The USSR would have dominated this Olympics

Vladimir Putin once famously said that the collapse of the Soviet Union was the "greatest geopolitical catastrophe" of the 20th century. That may not be true, but from the Kremlin's point of view, it was inarguably an Olympic catastrophe.

Russia finished the 2012 Olympics with a respectable 82 total medals (putting it in third place behind the U.S. and China) and 24 golds (putting it in fourth behind Britain). But what if things had turned out differently in the early 1990s and the Soviet Union were still intact? Kazakhstan, Ukraine, and Belarus all put in strong showings at the games. In fact, 13 of the 15 former Soviet states got at least one medal, including just the third ever* for tiny Tajikistan. (Kyrgyzstan and Turkmenistan failed to medal.)

If you add up all 13 countries you get 163 medals -- well ahead of the U.S. total of 104. The USSR would have been awarded 46 golds -- tied with the red, white, and blue. With 16.9 percent of the total medals, the hypothetical Soviet Union would have nearly tied the real Soviet Union's haul of 17.8 percent in 1988. 


(It would have been an indisputable victory if Belarusian shot-putter Nadzeya Ostapchuk hadn't been stripped of her medal after testing positive for an anabolic steroid today.)

Back in the world of currently existing countries, the Olympic prediction models I wrote about before the games all had the correct top 4, though China and Britain got many more medals than expected. Australia, which normally punches above its weight at the games, was probably the biggest surprise on the negative end. 

*Correction, Aug. 13, 2012: The original post incorrectly stated that Tajikistan won its first medal at this year's Olympics. It actually won two at the 2008 Olympics.



With Ryan pick, Romney would send a message: This is not a foreign-policy election

So much for Petraeus. Barring a colossal media-wide screw-up -- which is not outside the realm of possibility -- it appears that Mitt Romney will name Wisconsin Congressman Paul Ryan as his running mate Saturday morning from the deck of the USS Wisconsin. It's a bold choice: Ryan's hard-line economic views will excite the Republican base but could alienate moderates and swing voters. But whatever impact the pick has on Romney's campaign, one thing is clear: The GOP ticket is not running on foreign-policy this year. With the exception of a fairly rote 2011 speech at the Alexander Hamilton Society and a budget plan that would gut the government's diplomacy and development funding, Ryan has little record on foreign- policy issues.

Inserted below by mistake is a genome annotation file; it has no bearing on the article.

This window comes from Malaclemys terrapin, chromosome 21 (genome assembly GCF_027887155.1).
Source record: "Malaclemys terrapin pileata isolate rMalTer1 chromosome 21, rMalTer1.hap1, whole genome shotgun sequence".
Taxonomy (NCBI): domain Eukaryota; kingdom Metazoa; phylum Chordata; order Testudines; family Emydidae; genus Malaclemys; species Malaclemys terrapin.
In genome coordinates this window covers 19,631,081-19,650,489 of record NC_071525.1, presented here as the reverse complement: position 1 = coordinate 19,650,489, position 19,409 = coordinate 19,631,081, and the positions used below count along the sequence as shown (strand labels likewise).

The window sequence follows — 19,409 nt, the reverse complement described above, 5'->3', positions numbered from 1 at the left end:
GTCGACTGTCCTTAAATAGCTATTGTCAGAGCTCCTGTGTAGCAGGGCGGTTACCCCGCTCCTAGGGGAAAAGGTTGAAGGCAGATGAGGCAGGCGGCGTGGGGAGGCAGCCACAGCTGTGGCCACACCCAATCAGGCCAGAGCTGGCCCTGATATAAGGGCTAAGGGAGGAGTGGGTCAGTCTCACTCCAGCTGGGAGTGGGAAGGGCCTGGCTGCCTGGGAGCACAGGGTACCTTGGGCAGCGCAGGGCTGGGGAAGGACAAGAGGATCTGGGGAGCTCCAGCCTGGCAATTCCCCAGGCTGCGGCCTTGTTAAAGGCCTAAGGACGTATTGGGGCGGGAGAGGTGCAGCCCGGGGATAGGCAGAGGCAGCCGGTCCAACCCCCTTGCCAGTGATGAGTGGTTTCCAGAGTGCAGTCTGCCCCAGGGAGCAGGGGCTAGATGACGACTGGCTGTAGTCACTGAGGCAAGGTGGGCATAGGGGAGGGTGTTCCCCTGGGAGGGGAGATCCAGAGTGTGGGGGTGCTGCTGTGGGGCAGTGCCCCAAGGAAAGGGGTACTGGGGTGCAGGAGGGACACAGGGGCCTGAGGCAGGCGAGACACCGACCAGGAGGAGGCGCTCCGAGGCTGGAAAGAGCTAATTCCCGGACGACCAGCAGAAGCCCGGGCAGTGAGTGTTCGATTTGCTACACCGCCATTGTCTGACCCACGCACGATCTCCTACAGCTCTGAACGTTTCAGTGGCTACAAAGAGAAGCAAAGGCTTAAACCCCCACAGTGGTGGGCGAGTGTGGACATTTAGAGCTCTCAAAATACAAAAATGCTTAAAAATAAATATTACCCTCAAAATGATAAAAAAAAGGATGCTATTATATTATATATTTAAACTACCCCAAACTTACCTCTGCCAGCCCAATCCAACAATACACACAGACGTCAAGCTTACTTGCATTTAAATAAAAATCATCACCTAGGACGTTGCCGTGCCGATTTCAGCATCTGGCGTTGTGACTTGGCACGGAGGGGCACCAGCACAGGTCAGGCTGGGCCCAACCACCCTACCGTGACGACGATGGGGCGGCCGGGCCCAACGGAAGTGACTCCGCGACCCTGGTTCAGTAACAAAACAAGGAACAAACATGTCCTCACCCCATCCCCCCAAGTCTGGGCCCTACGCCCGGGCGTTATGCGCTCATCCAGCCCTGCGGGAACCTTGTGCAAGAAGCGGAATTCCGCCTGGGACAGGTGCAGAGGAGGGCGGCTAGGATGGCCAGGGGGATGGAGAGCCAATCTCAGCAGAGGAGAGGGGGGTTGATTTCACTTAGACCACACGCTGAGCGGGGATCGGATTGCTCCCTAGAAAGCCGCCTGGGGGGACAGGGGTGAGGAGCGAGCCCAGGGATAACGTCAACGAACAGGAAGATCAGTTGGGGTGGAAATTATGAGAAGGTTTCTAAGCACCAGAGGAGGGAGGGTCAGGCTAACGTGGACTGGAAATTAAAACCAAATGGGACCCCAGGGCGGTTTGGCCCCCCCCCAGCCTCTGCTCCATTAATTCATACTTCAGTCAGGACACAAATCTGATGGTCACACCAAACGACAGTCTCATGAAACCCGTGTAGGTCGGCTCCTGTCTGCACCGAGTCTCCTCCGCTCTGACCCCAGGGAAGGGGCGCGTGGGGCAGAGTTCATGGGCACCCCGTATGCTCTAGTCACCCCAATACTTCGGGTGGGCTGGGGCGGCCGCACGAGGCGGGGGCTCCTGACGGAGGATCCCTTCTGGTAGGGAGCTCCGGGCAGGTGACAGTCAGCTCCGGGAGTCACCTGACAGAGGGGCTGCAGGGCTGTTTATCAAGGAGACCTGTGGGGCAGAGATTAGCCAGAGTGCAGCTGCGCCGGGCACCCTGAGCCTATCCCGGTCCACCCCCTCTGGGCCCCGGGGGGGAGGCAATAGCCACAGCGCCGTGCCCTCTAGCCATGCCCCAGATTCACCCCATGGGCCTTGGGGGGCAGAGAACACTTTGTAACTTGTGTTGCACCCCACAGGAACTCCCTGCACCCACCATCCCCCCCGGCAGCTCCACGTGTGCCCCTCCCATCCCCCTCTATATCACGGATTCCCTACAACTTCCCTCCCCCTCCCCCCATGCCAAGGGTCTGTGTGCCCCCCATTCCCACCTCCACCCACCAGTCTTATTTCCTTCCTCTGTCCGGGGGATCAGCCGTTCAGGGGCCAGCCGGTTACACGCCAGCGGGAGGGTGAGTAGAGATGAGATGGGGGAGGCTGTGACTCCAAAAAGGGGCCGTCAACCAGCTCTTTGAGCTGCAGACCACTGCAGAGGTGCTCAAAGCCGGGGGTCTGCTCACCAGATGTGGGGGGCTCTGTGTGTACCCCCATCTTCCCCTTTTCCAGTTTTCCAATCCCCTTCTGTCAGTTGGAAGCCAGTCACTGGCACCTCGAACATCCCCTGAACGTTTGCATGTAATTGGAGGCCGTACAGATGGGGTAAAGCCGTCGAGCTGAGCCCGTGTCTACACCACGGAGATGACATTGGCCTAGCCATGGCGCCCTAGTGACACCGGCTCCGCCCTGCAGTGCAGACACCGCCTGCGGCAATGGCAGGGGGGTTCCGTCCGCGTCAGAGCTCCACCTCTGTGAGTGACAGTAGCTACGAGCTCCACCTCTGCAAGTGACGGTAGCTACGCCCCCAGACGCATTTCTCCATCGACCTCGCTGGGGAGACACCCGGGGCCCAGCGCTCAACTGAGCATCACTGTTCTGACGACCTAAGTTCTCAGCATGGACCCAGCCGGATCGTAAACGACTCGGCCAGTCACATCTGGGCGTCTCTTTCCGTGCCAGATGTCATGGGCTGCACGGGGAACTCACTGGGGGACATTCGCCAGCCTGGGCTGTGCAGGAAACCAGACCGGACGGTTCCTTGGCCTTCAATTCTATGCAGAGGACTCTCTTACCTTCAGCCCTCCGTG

This makes this year's GOP ticket something fairly unprecedented in modern presidential politics: a pair in which neither the VP nor the presidential nominee has any substantial foreign-policy experience on his résumé.

Romney's obviously not the first former governor or candidate without significant national security experience to run for president. But generally speaking, his predecessors have picked running mates who compensate for this lack of experience. Freshman Senator Barack Obama chose the veteran Foreign Relations Committee Chairman Joe Biden. George W. Bush picked Dick Cheney, a former secretary of defense. Bill Clinton's pick, Al Gore, had sat on the House Intelligence Committee and been active on arms control issues. Mike Dukakis's running mate, Lloyd Bentsen, had been involved in Latin America policy during the Carter administration. Ronald Reagan chose former ambassador and CIA chief George H.W. Bush. Walter Mondale -- Jimmy Carter's vice president -- had been active on Vietnam and intelligence issues in Congress.

New York Governor Thomas Dewey and California Governor -- later Supreme Court justice -- Earl Warren had little foreign-policy experience to speak of when they ran in 1948, though both had been involved in wartime planning efforts.

With this pick, Romney seems to be wagering that foreign policy will not be a major issue in the campaign. We'll see if he's right.

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